This study observes chair positions in tooth extractions performed by undergraduate students and examines whether the correct position is being followed 18. Materials and methodsThe survey was conducted among dental students who had 1-2 years of clinical experience, and post graduate students from various dental specialities in Saveetha Dental College And Hospitals.The survey consisted of a self designed questionnaire which consisted of the demographic data of each participant and questions to assess their knowledge about musculoskeletal pain, the severity of the pain they experienced, the frequency of the pain and the medical management they had opted to reduce the pain combined with a standardised Modified Nordic questionnaire and a Quick Exposure Check (QEC).

The data was collected, tabulated and analysed. ResultsOut of 400 participants in the present study, 100 were final year students, 100 were interns and 200 students were post-graduates from 9 departments (Oral medicine, Endodontics, Prosthodontics, Periodontics, Orthodontics, Oral surgery, Pedodontics, oral pathology and public health dentistry) in Saveetha Dental College and Hospitals, Chennai. Most of the participants in the study had a minimum of 1 or 2 years of clinical experience. The average working time of these dentists was 14 to 36 hours/week. When the participants were asked if they experienced musculoskeletal pain in their clinical practice 85% of final years gave a positive reply, 80% of interns gave a positive reply, 30% of Endodontists, 10% of oral medicine and oral pathologists, 20% of orthodontists, 22% of Prosthodontists, 25% of Pedodontists, 5% of Periodontists, 25% of oral surgeons and 7% of public health dentists declared that they have experienced musculoskeletal pain in their clinical practice.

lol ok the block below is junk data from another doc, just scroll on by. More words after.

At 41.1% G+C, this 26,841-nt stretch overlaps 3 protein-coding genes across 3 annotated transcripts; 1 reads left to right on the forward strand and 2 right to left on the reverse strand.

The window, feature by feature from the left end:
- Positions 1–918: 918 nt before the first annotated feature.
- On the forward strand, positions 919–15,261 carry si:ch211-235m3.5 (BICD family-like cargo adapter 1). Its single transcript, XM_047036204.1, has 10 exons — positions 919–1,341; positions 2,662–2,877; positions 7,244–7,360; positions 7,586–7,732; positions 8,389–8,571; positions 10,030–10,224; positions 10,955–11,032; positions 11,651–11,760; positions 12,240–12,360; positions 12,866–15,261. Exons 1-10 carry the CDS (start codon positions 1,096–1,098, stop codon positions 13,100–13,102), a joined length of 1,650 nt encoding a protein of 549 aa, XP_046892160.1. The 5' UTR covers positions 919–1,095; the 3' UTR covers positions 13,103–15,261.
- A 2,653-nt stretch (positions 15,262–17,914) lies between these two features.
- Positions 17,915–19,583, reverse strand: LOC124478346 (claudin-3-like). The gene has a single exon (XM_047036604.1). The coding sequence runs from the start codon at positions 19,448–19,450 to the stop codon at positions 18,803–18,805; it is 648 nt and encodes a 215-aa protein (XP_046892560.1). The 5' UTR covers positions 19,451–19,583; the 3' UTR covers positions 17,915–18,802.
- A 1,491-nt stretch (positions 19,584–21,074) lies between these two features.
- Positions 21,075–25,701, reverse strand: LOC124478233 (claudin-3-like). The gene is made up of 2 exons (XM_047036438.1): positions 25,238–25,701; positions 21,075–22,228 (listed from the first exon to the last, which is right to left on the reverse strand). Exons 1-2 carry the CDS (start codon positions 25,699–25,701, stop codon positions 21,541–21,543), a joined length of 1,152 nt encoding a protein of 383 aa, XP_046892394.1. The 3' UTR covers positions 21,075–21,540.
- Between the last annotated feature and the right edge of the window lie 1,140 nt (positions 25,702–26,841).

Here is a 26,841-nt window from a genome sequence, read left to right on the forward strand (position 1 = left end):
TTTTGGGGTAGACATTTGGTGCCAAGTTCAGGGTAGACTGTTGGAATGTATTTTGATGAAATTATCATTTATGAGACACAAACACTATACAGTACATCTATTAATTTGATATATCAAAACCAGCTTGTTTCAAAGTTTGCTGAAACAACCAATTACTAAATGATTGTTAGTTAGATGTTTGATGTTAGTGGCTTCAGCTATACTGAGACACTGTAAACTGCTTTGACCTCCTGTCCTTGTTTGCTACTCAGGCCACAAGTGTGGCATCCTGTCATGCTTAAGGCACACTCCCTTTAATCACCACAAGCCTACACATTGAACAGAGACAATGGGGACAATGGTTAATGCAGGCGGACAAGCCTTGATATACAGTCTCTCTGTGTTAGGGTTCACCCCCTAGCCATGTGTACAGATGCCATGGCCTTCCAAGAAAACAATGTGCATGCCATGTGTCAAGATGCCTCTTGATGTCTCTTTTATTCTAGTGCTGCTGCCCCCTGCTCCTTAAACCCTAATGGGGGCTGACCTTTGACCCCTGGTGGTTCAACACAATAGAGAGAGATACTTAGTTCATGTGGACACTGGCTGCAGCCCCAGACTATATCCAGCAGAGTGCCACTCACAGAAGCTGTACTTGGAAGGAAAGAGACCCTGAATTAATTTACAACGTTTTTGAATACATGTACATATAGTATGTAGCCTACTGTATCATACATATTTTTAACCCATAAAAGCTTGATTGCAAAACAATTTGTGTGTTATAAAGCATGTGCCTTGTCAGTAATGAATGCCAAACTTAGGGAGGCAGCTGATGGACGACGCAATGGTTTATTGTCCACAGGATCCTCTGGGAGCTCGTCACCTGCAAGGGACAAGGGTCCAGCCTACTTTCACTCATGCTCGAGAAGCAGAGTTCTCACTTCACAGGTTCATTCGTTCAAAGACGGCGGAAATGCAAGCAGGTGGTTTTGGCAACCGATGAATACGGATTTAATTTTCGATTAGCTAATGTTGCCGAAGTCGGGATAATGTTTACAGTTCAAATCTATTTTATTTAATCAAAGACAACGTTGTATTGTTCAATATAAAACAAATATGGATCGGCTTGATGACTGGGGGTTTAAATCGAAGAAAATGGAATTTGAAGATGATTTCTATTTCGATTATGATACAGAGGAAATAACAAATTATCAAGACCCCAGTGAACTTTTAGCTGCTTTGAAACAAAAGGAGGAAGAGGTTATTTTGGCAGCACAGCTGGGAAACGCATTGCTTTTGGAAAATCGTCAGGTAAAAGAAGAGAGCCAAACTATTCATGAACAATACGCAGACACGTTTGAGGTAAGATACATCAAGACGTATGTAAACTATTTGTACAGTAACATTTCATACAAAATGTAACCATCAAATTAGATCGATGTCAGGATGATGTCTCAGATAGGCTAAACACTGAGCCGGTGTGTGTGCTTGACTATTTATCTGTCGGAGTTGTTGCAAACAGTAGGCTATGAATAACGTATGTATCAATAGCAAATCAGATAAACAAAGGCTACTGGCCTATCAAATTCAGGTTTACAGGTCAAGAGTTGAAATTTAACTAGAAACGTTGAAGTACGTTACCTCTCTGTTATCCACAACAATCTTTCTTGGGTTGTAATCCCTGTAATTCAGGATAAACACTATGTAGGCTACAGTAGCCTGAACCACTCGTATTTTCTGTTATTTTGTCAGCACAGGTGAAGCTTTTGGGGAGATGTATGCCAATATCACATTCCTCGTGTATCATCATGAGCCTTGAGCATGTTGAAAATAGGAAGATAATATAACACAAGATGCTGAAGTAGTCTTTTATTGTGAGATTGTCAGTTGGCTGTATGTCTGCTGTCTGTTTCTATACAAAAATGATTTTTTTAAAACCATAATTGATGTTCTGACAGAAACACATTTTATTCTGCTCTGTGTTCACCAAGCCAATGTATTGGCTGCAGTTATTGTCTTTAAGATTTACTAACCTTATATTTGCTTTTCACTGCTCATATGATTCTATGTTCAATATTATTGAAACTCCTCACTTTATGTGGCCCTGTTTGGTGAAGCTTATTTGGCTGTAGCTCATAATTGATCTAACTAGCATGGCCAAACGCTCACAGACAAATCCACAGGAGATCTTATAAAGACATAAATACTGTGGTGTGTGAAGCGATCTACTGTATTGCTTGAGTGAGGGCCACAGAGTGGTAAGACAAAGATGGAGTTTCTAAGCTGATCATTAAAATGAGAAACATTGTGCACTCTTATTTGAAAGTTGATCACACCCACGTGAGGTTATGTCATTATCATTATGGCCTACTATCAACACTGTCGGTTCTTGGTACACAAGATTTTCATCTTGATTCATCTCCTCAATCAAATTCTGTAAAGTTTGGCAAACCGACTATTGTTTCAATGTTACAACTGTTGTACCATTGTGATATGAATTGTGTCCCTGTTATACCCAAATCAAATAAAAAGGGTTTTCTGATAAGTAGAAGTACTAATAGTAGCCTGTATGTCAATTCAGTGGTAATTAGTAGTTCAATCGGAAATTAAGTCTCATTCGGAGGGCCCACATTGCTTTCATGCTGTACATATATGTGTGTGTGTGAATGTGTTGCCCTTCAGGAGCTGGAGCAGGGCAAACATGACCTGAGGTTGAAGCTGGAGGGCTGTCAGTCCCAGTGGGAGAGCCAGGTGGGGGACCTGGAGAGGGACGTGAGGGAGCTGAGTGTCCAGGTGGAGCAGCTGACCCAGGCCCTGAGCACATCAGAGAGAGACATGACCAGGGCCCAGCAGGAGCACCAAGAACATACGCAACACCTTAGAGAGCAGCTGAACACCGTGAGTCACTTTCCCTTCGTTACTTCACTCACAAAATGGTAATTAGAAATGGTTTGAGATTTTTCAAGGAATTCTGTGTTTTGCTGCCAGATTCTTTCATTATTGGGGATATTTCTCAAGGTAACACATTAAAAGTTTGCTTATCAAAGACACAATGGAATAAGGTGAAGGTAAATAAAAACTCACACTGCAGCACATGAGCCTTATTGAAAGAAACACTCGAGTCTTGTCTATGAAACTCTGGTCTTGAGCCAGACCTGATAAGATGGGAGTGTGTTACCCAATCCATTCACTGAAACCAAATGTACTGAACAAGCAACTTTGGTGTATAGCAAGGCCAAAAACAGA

This data is represented in Chart-1. Chart-1 showing respondentsThe participants were asked to mark the area of pain in the questionnaire which was given to them. It was evident from the data collected that 33% of final years experienced pain in the neck region, 33% of interns experienced pain in the neck and lower back. Among the post graduates, 6% of Endodontists experienced pain in their neck and wrists, 7% of oral surgeons experienced pain in their shoulders and elbow, 6% of paediatric dentists experienced pain in their neck, 5% of Prosthodontists experienced pain in their upper and lower back region, 3% of orthodontists experienced pain in the neck and the shoulder regions, 2% each of postgraduates from the departments of oral medicine and radiology, oral pathology and public health dentistry experienced pain in their neck and upper back regions. 1% of Periodontists experienced pain in their neck and lower back.

This data is represented in Chart-2.